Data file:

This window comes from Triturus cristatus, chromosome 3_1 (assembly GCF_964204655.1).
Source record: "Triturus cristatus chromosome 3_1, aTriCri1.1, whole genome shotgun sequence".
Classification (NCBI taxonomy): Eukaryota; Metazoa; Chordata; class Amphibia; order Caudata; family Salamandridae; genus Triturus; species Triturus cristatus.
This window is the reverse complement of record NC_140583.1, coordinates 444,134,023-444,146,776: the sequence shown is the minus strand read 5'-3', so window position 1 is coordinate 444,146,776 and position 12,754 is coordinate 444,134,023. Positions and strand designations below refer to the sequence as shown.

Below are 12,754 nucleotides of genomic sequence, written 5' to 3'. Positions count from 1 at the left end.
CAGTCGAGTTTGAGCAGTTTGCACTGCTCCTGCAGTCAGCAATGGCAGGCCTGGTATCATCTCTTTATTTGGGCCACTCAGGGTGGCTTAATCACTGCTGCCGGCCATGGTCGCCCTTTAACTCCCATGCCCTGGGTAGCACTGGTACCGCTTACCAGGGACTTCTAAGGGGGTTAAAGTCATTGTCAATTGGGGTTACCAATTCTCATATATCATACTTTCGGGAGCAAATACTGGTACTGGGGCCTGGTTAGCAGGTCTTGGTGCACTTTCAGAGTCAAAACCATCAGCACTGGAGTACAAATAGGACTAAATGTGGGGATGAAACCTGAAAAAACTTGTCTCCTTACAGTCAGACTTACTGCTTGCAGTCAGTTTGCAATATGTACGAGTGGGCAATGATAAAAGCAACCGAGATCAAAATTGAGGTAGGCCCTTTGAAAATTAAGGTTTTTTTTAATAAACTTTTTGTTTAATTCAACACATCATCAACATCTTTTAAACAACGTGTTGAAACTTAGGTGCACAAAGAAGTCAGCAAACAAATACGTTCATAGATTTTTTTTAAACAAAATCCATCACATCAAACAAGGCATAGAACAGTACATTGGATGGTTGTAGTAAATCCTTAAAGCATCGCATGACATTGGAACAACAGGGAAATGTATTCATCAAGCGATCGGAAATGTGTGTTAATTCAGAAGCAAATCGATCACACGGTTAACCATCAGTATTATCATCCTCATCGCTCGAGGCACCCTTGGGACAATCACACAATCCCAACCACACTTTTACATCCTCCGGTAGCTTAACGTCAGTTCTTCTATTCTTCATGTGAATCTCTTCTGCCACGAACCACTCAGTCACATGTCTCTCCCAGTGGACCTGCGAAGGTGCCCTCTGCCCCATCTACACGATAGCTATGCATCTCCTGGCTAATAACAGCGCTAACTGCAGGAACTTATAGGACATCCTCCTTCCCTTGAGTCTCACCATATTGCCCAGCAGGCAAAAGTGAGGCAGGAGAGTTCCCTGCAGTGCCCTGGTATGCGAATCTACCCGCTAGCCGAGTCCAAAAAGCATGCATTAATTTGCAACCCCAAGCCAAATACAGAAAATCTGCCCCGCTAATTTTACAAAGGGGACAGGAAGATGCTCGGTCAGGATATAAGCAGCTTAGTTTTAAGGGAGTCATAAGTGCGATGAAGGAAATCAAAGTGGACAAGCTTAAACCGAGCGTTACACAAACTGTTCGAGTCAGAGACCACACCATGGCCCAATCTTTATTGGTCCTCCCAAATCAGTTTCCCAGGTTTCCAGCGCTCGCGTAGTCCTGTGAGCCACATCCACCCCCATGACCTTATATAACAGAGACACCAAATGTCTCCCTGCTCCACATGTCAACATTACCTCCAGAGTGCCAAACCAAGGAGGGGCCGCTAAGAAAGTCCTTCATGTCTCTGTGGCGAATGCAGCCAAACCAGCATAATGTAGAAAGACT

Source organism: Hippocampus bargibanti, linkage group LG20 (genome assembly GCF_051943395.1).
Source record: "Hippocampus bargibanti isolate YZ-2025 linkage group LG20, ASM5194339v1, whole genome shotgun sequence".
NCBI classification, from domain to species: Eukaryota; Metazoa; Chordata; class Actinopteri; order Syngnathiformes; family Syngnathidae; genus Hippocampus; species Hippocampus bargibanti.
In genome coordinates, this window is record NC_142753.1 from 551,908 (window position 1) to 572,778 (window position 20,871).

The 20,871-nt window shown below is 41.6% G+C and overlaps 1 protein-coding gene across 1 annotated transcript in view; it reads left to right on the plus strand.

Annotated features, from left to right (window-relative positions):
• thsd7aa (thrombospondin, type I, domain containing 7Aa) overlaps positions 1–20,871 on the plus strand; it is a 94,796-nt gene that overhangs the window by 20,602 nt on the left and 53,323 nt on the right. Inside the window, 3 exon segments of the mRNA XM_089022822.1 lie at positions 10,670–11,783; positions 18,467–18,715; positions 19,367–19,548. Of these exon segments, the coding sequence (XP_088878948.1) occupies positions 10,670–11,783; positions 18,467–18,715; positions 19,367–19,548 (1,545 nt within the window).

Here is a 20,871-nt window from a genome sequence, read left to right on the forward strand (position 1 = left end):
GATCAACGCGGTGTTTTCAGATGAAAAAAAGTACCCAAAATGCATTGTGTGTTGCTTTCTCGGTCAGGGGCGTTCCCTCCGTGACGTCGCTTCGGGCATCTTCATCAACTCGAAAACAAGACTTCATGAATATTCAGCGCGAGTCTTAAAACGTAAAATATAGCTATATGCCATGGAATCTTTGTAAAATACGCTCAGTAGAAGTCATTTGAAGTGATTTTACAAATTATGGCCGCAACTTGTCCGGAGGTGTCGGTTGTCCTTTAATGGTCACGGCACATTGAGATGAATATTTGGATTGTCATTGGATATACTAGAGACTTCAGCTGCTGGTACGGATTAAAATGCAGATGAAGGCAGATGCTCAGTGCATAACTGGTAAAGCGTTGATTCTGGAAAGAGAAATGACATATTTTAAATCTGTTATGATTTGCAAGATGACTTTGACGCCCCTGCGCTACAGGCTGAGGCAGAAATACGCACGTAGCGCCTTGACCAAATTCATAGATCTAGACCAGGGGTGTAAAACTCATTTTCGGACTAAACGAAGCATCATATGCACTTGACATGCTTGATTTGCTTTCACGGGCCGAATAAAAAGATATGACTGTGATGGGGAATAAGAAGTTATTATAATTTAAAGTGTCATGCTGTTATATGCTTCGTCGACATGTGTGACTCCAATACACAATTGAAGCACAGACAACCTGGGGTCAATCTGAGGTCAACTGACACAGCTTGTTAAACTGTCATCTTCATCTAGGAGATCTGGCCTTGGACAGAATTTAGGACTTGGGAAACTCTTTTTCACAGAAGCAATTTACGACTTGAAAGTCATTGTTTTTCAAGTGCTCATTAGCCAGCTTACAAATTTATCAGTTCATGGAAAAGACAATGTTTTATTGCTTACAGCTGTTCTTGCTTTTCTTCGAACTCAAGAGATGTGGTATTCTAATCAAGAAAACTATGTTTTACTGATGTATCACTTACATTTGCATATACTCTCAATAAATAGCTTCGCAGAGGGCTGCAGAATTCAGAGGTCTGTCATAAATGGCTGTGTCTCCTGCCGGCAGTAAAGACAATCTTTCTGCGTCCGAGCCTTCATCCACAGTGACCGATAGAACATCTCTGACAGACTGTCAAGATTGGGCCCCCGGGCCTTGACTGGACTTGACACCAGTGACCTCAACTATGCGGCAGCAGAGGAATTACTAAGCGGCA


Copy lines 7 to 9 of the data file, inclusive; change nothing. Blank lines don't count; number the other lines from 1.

Source organism: Hippocampus bargibanti, linkage group LG20 (genome assembly GCF_051943395.1).
Source record: "Hippocampus bargibanti isolate YZ-2025 linkage group LG20, ASM5194339v1, whole genome shotgun sequence".
NCBI classification, from domain to species: Eukaryota; Metazoa; Chordata; class Actinopteri; order Syngnathiformes; family Syngnathidae; genus Hippocampus; species Hippocampus bargibanti.